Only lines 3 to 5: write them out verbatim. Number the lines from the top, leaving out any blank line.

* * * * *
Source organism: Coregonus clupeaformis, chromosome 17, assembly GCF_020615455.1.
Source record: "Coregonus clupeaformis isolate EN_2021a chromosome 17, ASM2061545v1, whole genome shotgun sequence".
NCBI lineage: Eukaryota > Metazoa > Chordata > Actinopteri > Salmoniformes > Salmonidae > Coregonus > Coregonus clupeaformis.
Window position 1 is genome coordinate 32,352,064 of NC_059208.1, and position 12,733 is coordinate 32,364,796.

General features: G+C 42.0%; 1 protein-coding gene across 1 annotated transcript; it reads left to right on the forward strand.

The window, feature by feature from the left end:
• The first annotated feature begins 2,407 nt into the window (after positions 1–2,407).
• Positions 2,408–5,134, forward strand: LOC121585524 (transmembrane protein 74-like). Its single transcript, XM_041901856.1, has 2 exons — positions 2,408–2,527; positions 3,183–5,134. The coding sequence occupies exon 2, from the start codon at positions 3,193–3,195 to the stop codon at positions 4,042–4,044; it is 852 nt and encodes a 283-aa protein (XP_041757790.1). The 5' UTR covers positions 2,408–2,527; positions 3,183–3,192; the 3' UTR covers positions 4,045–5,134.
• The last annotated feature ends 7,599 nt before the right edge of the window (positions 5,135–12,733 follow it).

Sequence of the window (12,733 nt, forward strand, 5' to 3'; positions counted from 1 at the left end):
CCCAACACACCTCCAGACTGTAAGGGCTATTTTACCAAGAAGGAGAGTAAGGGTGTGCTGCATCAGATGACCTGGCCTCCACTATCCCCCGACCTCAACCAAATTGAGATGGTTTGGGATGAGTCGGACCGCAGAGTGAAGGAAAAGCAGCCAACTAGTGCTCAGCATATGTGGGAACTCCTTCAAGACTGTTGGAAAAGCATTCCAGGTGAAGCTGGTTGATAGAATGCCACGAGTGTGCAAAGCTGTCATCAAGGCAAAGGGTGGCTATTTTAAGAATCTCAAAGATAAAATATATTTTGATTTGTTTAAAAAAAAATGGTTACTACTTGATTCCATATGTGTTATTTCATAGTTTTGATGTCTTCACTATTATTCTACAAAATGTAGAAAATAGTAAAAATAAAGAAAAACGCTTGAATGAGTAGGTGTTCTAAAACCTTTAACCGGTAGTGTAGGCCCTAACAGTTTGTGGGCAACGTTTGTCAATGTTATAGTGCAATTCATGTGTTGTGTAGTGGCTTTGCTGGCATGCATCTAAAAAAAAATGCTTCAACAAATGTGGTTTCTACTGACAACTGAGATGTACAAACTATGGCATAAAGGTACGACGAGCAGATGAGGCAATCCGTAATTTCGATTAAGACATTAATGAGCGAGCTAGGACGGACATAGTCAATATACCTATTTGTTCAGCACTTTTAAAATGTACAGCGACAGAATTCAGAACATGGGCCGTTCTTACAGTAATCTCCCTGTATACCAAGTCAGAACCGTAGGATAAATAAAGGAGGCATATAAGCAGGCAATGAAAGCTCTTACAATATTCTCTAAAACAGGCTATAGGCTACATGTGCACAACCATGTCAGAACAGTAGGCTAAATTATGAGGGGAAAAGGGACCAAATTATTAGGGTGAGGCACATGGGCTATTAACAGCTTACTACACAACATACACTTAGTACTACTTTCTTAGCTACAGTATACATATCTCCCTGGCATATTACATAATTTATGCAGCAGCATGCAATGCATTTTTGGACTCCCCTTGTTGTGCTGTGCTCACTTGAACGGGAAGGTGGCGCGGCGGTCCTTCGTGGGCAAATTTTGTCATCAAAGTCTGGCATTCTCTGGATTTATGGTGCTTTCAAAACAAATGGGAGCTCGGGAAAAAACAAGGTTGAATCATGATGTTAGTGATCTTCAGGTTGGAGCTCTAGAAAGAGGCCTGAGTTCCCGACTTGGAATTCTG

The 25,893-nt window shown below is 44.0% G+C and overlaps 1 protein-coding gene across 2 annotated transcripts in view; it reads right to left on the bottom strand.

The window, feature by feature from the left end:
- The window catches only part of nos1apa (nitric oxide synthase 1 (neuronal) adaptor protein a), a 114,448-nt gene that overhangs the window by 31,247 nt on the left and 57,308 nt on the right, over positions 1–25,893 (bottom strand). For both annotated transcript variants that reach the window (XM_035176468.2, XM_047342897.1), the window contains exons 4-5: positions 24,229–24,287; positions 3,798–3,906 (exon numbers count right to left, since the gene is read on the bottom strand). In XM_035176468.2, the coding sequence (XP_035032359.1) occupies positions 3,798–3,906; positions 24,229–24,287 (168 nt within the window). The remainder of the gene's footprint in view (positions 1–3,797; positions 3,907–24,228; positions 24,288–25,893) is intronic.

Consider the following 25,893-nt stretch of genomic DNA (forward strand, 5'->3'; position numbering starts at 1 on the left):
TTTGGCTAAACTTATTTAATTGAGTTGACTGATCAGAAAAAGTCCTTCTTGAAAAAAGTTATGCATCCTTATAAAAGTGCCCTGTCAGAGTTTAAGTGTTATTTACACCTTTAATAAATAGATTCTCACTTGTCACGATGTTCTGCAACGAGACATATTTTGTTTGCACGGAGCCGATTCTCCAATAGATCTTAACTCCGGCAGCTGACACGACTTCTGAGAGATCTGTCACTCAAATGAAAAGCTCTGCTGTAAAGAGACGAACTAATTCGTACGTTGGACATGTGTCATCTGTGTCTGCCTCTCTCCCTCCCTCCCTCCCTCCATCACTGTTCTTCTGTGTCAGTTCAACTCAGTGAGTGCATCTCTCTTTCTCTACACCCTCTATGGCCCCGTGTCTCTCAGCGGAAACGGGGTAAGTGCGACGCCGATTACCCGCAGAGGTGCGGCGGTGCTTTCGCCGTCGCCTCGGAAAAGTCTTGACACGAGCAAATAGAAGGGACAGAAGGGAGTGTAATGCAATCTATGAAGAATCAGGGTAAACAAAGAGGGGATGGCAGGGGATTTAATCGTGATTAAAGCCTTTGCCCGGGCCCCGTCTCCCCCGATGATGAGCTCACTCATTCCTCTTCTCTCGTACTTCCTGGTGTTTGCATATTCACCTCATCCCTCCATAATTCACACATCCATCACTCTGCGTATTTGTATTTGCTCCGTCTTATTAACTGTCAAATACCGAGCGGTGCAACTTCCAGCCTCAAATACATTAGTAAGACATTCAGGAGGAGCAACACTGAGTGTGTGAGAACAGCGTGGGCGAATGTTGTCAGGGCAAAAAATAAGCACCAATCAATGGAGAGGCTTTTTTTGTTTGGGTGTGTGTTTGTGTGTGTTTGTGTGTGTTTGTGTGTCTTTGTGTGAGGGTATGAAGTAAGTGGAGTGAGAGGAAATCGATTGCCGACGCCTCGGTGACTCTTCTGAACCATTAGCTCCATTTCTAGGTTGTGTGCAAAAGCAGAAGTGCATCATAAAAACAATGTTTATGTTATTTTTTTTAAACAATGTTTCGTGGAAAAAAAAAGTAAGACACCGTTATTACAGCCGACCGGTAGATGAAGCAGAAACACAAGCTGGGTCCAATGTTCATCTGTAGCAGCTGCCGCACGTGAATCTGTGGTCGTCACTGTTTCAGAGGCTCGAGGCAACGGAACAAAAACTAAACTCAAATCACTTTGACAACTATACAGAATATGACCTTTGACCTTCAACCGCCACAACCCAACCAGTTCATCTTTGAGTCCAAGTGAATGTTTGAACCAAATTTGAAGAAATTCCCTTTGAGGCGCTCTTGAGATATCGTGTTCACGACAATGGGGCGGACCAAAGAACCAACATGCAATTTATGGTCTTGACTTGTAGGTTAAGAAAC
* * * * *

NCBI lineage: Eukaryota > Metazoa > Chordata > Actinopteri > Salmoniformes > Salmonidae > Coregonus > Coregonus clupeaformis.
Window position 1 is genome coordinate 32,352,064 of NC_059208.1, and position 12,733 is coordinate 32,364,796.

General features: G+C 42.0%; 1 protein-coding gene across 1 annotated transcript; it reads left to right on the forward strand.